Give me an example of a statehouse story that’s going unreported now.

Two come to mind. The Ohio Hospital Association is trying to block implementation of a bill sponsored by a Republican lawmaker that would require providers to be more transparent about what they charge. The American Dental Association and state dental societies are trying to block bipartisan legislation that would allow the equivalent of nurse practitioners to practice dentistry.

How does Tarbell fit into the health-journalism landscape?

We will look to really engage our readers as stories are being considered—letting readers tell us about story ideas.

We will be building an interactive platform, and want readers to be in conversation with other readers as well as with our reporters. Some of this will tell us what stories to pursue. There will be greater transparency in how [our] journalism is produced. We also want to help instill in readers the need for greater civic engagement. I don’t see other journalism organizations doing that.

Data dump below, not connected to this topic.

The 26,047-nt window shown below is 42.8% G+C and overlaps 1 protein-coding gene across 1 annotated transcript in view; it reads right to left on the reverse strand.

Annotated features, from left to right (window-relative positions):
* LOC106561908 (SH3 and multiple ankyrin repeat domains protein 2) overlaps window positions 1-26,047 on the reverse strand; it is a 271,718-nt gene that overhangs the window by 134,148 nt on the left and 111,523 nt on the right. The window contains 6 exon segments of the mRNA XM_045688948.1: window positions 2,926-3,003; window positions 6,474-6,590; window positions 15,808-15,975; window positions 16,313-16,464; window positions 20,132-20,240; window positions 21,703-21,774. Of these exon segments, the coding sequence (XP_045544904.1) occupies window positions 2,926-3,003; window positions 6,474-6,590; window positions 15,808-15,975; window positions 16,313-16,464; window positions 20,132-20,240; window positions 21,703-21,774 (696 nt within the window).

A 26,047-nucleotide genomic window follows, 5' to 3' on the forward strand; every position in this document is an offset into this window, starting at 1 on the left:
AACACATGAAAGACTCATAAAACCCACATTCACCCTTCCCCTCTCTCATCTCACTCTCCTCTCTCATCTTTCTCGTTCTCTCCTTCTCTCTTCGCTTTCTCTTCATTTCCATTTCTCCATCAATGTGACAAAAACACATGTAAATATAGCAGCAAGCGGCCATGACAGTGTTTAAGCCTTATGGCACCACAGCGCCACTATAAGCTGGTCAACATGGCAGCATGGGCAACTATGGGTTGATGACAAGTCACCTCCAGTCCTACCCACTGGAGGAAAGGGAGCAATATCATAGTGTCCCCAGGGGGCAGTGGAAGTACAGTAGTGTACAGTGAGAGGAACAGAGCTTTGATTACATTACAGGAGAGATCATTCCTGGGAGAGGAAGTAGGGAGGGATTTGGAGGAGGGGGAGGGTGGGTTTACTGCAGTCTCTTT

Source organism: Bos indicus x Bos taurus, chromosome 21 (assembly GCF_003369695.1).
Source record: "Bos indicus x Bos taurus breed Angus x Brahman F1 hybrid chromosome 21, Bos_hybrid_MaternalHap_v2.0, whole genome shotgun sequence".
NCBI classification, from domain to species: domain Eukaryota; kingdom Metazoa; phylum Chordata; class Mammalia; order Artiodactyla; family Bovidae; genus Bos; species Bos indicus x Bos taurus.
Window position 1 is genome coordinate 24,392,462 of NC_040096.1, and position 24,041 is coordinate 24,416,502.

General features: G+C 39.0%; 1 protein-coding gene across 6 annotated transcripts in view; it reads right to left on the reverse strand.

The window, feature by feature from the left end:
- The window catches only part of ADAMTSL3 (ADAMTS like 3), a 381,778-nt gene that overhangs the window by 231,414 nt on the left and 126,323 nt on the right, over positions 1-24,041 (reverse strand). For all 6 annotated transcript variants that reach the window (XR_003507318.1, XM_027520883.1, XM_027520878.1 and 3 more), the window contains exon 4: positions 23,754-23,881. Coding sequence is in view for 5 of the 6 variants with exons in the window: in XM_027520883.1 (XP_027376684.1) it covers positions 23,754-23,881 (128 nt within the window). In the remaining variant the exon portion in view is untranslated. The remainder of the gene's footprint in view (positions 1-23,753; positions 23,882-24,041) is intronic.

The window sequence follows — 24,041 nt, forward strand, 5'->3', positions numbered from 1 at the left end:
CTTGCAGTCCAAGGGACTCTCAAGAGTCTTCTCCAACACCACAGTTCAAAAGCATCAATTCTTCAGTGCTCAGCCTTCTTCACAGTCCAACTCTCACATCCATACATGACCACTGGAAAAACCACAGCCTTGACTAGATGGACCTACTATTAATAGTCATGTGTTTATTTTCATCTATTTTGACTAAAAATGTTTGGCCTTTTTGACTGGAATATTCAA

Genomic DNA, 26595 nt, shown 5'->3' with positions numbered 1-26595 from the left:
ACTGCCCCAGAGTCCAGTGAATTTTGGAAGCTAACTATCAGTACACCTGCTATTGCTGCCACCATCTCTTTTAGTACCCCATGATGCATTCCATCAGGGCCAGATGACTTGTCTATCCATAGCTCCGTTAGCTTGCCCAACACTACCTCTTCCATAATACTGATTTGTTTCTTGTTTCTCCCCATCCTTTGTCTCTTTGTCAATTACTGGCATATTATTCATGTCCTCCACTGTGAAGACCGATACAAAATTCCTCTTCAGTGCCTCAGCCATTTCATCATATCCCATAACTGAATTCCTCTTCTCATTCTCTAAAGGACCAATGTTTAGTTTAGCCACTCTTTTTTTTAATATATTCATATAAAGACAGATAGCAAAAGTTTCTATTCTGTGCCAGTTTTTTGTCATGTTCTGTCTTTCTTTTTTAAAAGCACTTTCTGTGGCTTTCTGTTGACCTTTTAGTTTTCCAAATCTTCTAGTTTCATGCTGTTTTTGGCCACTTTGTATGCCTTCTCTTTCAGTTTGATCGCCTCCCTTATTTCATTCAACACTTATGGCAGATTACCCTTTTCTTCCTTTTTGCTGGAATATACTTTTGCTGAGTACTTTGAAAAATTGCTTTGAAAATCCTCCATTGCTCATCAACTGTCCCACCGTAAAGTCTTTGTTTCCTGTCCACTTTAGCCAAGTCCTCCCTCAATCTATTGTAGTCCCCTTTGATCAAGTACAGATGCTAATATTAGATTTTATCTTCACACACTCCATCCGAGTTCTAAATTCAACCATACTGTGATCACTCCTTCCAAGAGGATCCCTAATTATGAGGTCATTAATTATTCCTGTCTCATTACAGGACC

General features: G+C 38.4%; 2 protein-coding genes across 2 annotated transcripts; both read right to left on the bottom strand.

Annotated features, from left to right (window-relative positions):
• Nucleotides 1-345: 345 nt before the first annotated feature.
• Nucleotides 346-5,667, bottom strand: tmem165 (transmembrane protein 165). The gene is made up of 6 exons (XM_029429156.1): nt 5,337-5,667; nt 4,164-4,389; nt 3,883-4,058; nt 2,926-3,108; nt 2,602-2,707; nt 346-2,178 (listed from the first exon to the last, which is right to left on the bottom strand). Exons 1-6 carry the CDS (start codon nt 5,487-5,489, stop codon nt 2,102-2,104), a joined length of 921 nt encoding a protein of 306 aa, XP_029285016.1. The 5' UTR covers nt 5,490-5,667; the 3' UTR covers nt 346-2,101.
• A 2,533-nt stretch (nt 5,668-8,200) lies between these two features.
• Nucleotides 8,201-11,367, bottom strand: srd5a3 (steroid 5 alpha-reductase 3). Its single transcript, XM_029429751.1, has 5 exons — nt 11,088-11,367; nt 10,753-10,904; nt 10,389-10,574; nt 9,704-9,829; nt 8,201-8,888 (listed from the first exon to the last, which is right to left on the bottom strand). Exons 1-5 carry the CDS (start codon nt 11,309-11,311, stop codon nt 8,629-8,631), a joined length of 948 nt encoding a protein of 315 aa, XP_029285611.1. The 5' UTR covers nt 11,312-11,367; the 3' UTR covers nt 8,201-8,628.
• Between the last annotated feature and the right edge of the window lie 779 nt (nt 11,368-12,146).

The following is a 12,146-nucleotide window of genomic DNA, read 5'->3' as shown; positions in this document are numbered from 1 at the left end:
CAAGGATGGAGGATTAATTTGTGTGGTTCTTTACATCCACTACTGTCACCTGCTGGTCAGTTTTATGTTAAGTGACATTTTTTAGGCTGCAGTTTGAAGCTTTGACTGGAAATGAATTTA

How will Tarbell distinguish itself from other investigative journalism sites? Who do you think of as your competitors?

We will be looking at corruption through a different lens. I want this to be an entirely different approach. There’s little consistent reporting on the motives of the rich and powerful, the entrenched special interests who spend whatever it takes to get what they want. I want to get at how my former employers make sure there’s little understanding of how the big corporations go about doing what they do and what they are getting in return. At its core, Tarbell will be looking at those who really have the power in this country. It’s an illusion that Congress and the president have that control.

I don’t know of anyone who is doing what we hope to do, broadly speaking. Existing media that do some of what we will do would be ProPublica, CPI, Vox, BuzzFeed, The Intercept, and The Marshall Project.

The information is presented from an investor’s point of view, not how these corporations affect people’s lives.

How will you attract audience attention through the noise out there?

We’ll go way beyond longform journalism with multimedia. We won’t be another journalism platform that reports on Donald Trump’s tweets. All the reporting on tweets and the constant attention to controversies obscure what is going on in the government agencies. There’s very little reporting on how industries influence the way regulations are written and implemented.